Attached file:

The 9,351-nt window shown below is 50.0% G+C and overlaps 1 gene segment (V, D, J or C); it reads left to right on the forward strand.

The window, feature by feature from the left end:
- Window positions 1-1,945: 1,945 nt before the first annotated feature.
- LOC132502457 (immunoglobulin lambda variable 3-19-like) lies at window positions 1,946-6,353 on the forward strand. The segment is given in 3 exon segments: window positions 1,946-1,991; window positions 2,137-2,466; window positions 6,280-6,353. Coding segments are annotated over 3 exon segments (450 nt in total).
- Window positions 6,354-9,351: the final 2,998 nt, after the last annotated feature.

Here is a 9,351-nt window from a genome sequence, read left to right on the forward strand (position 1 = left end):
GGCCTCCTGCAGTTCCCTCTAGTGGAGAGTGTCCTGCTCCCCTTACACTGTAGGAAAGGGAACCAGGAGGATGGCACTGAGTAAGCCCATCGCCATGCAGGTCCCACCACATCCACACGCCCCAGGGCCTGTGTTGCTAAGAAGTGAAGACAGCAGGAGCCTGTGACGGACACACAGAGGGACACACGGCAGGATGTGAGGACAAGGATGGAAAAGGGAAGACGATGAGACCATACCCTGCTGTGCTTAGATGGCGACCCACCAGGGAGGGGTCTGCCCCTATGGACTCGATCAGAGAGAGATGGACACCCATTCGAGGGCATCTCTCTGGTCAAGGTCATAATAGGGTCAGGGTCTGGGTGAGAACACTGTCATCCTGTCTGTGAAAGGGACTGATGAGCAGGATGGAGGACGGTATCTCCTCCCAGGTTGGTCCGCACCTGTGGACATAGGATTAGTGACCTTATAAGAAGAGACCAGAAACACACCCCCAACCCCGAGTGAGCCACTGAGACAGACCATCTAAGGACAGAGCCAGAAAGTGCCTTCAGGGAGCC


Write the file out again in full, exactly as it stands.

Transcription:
The 9,351-nt window shown below is 50.0% G+C and overlaps 1 gene segment (V, D, J or C); it reads left to right on the forward strand.

The window, feature by feature from the left end:
- Window positions 1-1,945: 1,945 nt before the first annotated feature.
- LOC132502457 (immunoglobulin lambda variable 3-19-like) lies at window positions 1,946-6,353 on the forward strand. The segment is given in 3 exon segments: window positions 1,946-1,991; window positions 2,137-2,466; window positions 6,280-6,353. Coding segments are annotated over 3 exon segments (450 nt in total).
- Window positions 6,354-9,351: the final 2,998 nt, after the last annotated feature.

Here is a 9,351-nt window from a genome sequence, read left to right on the forward strand (position 1 = left end):
GGCCTCCTGCAGTTCCCTCTAGTGGAGAGTGTCCTGCTCCCCTTACACTGTAGGAAAGGGAACCAGGAGGATGGCACTGAGTAAGCCCATCGCCATGCAGGTCCCACCACATCCACACGCCCCAGGGCCTGTGTTGCTAAGAAGTGAAGACAGCAGGAGCCTGTGACGGACACACAGAGGGACACACGGCAGGATGTGAGGACAAGGATGGAAAAGGGAAGACGATGAGACCATACCCTGCTGTGCTTAGATGGCGACCCACCAGGGAGGGGTCTGCCCCTATGGACTCGATCAGAGAGAGATGGACACCCATTCGAGGGCATCTCTCTGGTCAAGGTCATAATAGGGTCAGGGTCTGGGTGAGAACACTGTCATCCTGTCTGTGAAAGGGACTGATGAGCAGGATGGAGGACGGTATCTCCTCCCAGGTTGGTCCGCACCTGTGGACATAGGATTAGTGACCTTATAAGAAGAGACCAGAAACACACCCCCAACCCCGAGTGAGCCACTGAGACAGACCATCTAAGGACAGAGCCAGAAAGTGCCTTCAGGGAGCC